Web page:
In 1933, the government of the province of Québec started its first museum, comprised of the national archives, and natural science and fine arts collections. Eventually the archives and natural science collections were moved, and the museum switched its focus exclusively to art. Today's collection includes Québécois art from several time periods: pre-1900, 1900-1950, 1950-2000, and post-2000. The site itself is spectacular. Two historic buildings are joined by a contemporary structure to offer changing exhibits of more than 20,000 works of art in 12 galleries. Before you leave, enjoy lunch at the café (highlighting Québec produce) and be sure to visit the gift shop.
Explore the art of repoussé (metal embossing) at this small museum and gallery. Its founder, Albert Gilles, was a Parisian-born artist who established quite a reputation for himself as an artist of great skill and insight, supplying works to churches, businesses and even Walt Disney. Most of the pieces on display here are copper, a metal native to Quebec, along with what is generally considered his crowning work: the story of Jesus Christ told over the course of 50 exquisitely detailed silver panels. On request for a small fee, the staff will teach you the basics of repoussé and you can take your own completed work of art home. Shop and tea room on-site as well.
In 1850, Marie-Josephte Fitzbach opened a refuge for women. The goal was to help women who were without support or who were just released from prison. Fitzbach and her colleagues became known as the Soeurs du Bon Pasteur, and the group has provided a much needed service ever since. This museum details the early days, and is as much social history as religious history, but it's compelling no matter how you look at it.
Discover the history of stained glass, from the Middle Ages to the present, and learn all about the process of making stained glass at this fascinating economuseum. Visitors are welcome to watch artists in the studio as they create new works and restore old ones. The shop has a colorful array of lamps, windows, sun catchers and other decorative objects.
The Morrin Centre offers a cultural base for the English speaking people of Québec City. Operated by the Literary and Historical Society of Quebec, the center hosts an abundance of English-language workshops, seminars and special events. The centre's library, a surprisingly large repository of books, historic documents and reference materials, all in English, is open to the general public, although only members have check-out privileges. It's worthwhile to stop by just to see the library, but guided tours of the historic 1712 building (which has also served as a jail and a Scottish college) are also available.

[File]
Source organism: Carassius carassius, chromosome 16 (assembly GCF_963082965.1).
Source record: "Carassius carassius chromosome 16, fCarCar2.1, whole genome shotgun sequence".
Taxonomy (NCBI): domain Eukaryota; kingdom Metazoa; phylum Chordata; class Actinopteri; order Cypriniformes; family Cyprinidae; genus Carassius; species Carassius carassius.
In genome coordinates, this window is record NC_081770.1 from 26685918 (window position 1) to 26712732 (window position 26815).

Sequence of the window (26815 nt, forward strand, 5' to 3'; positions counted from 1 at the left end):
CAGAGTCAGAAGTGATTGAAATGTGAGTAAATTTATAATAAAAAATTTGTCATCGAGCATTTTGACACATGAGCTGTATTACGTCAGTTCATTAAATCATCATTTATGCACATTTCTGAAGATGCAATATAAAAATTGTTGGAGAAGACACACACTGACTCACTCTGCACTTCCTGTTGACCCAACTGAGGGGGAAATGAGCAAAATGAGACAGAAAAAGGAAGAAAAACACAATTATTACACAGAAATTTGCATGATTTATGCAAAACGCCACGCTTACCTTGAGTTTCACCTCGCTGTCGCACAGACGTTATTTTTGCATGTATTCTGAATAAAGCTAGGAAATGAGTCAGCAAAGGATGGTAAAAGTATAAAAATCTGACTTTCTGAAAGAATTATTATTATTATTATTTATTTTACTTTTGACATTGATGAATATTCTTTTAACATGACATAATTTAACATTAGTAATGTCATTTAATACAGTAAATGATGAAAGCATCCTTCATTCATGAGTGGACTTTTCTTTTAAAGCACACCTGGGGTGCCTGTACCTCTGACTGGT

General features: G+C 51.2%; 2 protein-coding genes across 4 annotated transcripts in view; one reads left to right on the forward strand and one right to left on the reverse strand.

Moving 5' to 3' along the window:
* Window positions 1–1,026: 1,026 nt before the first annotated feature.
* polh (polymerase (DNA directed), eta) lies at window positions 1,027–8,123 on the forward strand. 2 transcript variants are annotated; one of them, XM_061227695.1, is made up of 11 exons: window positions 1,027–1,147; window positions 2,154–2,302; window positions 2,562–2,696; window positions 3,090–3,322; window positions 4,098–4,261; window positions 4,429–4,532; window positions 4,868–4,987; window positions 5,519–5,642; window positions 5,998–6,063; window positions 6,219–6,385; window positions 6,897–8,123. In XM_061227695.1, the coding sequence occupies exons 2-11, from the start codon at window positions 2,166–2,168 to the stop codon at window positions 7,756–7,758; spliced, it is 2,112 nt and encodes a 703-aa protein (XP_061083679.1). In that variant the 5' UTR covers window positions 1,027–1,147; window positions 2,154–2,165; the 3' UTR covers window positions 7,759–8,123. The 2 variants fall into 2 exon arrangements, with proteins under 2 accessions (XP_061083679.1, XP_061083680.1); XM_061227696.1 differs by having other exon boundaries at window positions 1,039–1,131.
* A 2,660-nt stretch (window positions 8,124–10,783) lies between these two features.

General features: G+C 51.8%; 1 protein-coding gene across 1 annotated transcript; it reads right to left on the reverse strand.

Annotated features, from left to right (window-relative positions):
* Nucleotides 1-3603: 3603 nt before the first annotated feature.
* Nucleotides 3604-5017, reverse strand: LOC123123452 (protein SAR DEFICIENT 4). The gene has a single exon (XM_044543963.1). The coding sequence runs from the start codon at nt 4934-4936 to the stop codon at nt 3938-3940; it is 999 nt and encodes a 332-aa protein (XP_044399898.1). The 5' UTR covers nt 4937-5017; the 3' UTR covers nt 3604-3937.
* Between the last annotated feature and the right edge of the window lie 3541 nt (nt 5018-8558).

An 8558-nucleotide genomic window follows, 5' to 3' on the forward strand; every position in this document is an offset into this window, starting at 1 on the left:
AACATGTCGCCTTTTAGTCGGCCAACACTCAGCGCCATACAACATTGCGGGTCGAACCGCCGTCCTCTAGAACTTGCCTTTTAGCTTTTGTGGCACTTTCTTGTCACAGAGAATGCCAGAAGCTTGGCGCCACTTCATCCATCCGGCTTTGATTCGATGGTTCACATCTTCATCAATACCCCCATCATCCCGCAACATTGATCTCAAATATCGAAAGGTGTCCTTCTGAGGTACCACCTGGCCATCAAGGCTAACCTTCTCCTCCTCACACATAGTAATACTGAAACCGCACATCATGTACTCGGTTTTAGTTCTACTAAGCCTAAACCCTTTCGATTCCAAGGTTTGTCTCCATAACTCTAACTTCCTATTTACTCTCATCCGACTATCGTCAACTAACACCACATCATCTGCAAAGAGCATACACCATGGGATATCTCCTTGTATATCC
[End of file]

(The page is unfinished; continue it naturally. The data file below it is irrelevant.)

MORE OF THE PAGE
What's all the buzz? At this economuseum, it's bees! Fascinating exhibits depict how people have interacted with bees since our earliest days, and how beekeeping and honey collecting has changed over the centuries. For a bit of extra fun, join a Bee Safari, where you actually go out to the hives and witness the action up close. After taking in all the sights, you'll definitely want to spend some time in the boutique, where you can enjoy a sweet or a pastry, or sample some meade. Great souvenirs for the folks back home, too.
The history of Québec is so intertwined with that of the river that a museum outlining the naval history of the region is certainly apropos. Exhibits focus on vivid historical details (rather than somewhat dull technical aspects), so even kids will enjoy a visit. Plus, its diminutive size makes this one museum kids can get all the way through! Without whining!
Part of the sprawling complex that also includes the Musée de la civilisation, Musée de l'Amérique française and several historic homes, the Centre d'interprétation de Place-Royale features a number of interesting exhibits designed to give visitors an in-depth understanding of the importance of the Place-Royale area in Québec's sometimes stormy history. Known as the birthplace of French America, this is the site where Samuel de Champlain built the first fur trading post in 1608. Despite a few setbacks, the post grew quickly into a busy center of commerce, and by 1759 was the main port for all European imports and exports.
This museum highlights objects and works of art reflecting France's rich historic, cultural and social heritage in North America. Three buildings hold archives of historical documents, 195,000 rare books and journals, European and Canadian paintings, gold and silver, scientific instruments, furniture and stamps. Kids especially like the "Petit Séminaire de Québec," a hands-on exhibit that details the life of young Joseph, a 19th century student. This is one of the must-see museums in Canada.
Opened in 1998, this fascinating museum highlights the lifestyles and cultural uniqueness of different lands and peoples. Exhibits prompt visitors to examine their own traditions and values in tandem with those of other lands. There are approximately 50,000 objects and 20,000 documents here, including costumes, textiles, art and ethnology sections of the museum. Block off about two hours of your day to fully appreciate this interesting museum.